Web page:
The 2004-05 NHL lockout was not kind to the Toronto Maple Leafs. After making the playoffs for six straight years heading into the lockout, the Leafs failed to make the playoffs the next seven seasons.
With the 2012 NHL lockout four days old, Leafs fans hope that the same thing does not happen again. With Brian Burke at the helm, the Leafs should be better equipped once it is over.
Here are four ways the Leafs might be affected
If the salary cap goes down to $58 million, 16 teams would be forced over the salary cap. With those teams forced to make moves to get under the salary cap, the Maple Leafs could be in a position to take advantage.
They will be able to make deals with these teams that will significantly improve the Leafs roster for a low cost.
Two years after the last lockout, a team whose general manager was Brian Burke won the Stanley Cup. While it might not be directly linked to the lockout, it's no secret that Anaheim was able to improve in the new NHL.
While the Maple Leafs might not get the same result, they might be able to improve greatly over the next couple of years.
The youngest players that might have won a role on the Leafs roster in training camp, like Nazem Kadri, Joe Colborne or Carter Ashton, are now going to start the season in AHL with the Toronto Marlies. Even Jake Gardiner has been sent down.
With all of those players that might not have been on the Marlies roster, junior players like Stuart Percy or Tyler Biggs will not receive much of a shot to make the team.
One hidden benefit of a season-long lockout would be the burning off of a certain few contracts.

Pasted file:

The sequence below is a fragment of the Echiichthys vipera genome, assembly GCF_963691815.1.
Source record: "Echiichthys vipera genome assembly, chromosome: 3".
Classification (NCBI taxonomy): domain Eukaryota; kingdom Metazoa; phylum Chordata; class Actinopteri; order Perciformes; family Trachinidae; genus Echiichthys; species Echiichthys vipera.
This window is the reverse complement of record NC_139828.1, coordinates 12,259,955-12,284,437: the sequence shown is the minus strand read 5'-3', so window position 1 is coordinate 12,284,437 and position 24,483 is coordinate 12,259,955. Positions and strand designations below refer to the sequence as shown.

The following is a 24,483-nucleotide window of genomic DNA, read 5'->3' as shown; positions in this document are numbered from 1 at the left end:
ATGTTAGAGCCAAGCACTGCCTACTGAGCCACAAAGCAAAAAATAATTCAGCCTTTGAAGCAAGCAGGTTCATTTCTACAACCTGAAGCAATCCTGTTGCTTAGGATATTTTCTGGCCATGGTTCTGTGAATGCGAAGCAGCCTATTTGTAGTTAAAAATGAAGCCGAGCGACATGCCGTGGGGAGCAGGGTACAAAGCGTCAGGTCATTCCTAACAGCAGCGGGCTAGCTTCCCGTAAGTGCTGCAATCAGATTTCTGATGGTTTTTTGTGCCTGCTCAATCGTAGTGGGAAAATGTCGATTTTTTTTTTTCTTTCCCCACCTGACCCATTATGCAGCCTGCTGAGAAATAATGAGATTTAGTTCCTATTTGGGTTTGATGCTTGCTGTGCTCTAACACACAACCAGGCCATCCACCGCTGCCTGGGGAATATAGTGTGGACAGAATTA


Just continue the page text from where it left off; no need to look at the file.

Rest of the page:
The final years of contracts belonging to players like Tim Connolly and Matthew Lombardi would disappear, and fans would not be disappointed by any underachieving by the two. It would also kill off one of the buyout years of Colby Armstrong and Darcy Tucker.
On the downside, players like Joffrey Lupul, Tyler Bozak and other good players with one year remaining on their contracts would all be free agents much sooner.
Perhaps the biggest positive of a season-long lockout would be a the Leafs' chances in the 2013 NHL draft. If the league handles the 2013 draft lottery the same way they handled the 2005 draft lottery, the Leafs are in a very good position.
The rules of that lottery were that every team started with three balls and lost one for every playoff appearance in the past three years or No. 1 overall pick in the past four years. A team could only drop down to one ball remaining.
This time around, the Leafs are one of the teams with neither a playoff appearance nor first overall pick.
It's not a sure thing that the Leafs would end up with the first overall pick, but they would have a higher shot than they usually do.